Catch data from 36 years of HIBT shows that after the first decade, that is since 1970, there has been no overall trend in catch or catch per unit effort. This suggests that as far as can be detected from these data there is no decline in the availability of Pacific blue marlin off Kona. This raises some very important questions. First, it is known that there has been an impressive increase in the commercial longline catch and fishing effort in Hawaiian waters over the last 6 years mainly as a consequence of increased domestic longline fishing. An explanation is required to explain why no effect of this pressure is apparent in the HIBT data. Second, if the Pacific wide CPUE is in decline, as it has been since 1960, why also is this overarching trend in CPUE not reflected in the HIBT data? Third, HIBT data do not reflect the trend in increasing local recreational fishing CPUE as assessed by recreational angler surveys. This indicates that HIBT catch and CPUE data may not be representative of the overall patterns of fishing. This is probably so as a consequence of them being collected from a restricted period of the year and can easily be influenced by short term events such as weather or seismic activity, a feature of the Kona coast. The fact that they are taken in a single week means that they are a "snapshot" rather than a full length feature movie of the total picture. While these are drawbacks, they also can also lend weight to the analysis since the data are taken at the same time of the year, each year and the "sample" is collected in the same manner each year by people whose skills and backgrounds are very similar using relatively standard gear. The validation of this "sample" may never be achieved in a rigorous sense but the time span of the collection is a strong factor in its favour and, despite some apparent contradictions, we remain Committed to maintaining the vigil.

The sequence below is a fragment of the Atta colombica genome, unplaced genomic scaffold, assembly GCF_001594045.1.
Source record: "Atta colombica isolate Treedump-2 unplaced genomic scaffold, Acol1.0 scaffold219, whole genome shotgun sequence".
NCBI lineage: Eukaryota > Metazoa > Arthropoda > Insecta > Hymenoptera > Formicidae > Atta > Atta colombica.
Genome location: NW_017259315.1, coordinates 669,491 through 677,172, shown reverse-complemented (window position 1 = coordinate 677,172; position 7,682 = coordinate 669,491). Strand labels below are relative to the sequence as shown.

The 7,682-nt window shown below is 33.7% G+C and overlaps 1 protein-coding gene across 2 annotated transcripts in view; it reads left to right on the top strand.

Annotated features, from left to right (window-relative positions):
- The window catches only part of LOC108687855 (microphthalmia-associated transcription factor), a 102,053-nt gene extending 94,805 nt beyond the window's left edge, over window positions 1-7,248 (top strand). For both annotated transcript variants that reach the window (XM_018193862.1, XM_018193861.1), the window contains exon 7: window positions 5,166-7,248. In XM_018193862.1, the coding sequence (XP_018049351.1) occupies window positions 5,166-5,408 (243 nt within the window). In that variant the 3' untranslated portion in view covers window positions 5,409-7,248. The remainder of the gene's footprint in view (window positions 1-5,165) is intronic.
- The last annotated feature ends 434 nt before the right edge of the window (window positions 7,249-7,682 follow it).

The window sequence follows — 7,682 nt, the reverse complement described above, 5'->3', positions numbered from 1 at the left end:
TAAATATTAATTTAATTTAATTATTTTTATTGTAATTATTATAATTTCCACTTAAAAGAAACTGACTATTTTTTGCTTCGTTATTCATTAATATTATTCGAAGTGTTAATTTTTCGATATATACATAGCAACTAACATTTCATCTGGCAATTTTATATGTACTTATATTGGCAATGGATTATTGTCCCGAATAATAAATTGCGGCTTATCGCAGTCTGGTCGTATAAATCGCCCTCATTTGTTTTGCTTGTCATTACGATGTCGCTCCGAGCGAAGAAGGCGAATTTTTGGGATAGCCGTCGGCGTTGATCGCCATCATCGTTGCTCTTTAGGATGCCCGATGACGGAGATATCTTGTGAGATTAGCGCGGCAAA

Does recreational billfish catch data from other parts of the world show trends and influences of commercial fishing pressure? In short, yes. In Australia, Mexico and New Zealand there have now been gathered significant sets of data which demonstrate clear but not necessarily tight relationships between commercial fishing pressure and recreational fishing catch per unit effort (CPUE). These have most often been as a consequence of fishing area closures where gear conflict has been excluded and the result has most often been dramatic increases in the recreational catch. Our commitment to maintenance of the monitoring in Hawaii is therefore well founded. We are cognizant of the fact that the size of the ocean billfish "pool" into which Hawaii provides a window may be very large and that significant changes may take decades to become apparent. The down side is that it may take decades for any improvements to appear, unlike the rapid responses seen in Mexicn and New Zealand.

The rise in catch through the first 10 years is thought to be derived in part from application of improved technology to the recreational fishery. For example faster boats which cover more ocean. Until 1970, 11 or fewer areas were fished. After 1970 11 or more areas were fished with two exceptions, l983 and 1993. During the 1970's improved lines and tackles and increased skills in recreational fishing are also components of this increase. Average capture times have in general declined with the years. Such improvements seem to have resulted in a general decline in capture times. In the 1960's average capture times ranged between 50 and 60 minutes. In the 1970's there was a decrease from around 50 minutes toward the 30-40 minute range where we currently see average capture times.

The data show a 2 or 3 year cycle of high and low catch per tournament. This is matched by CPUE showing that more fish means more fish caught. This trend is apparent in the yellowfin catch data as well, although the match between the two dominant species is not always perfect. The two year gyre is also apparent in bait fish species and is documented for the Hawaiian waters. Should this regular fluctuating pattern cease and the good and not so good years become random, then we will have cause for concern even although the overall trend may not yet have become apparent.

The Catch

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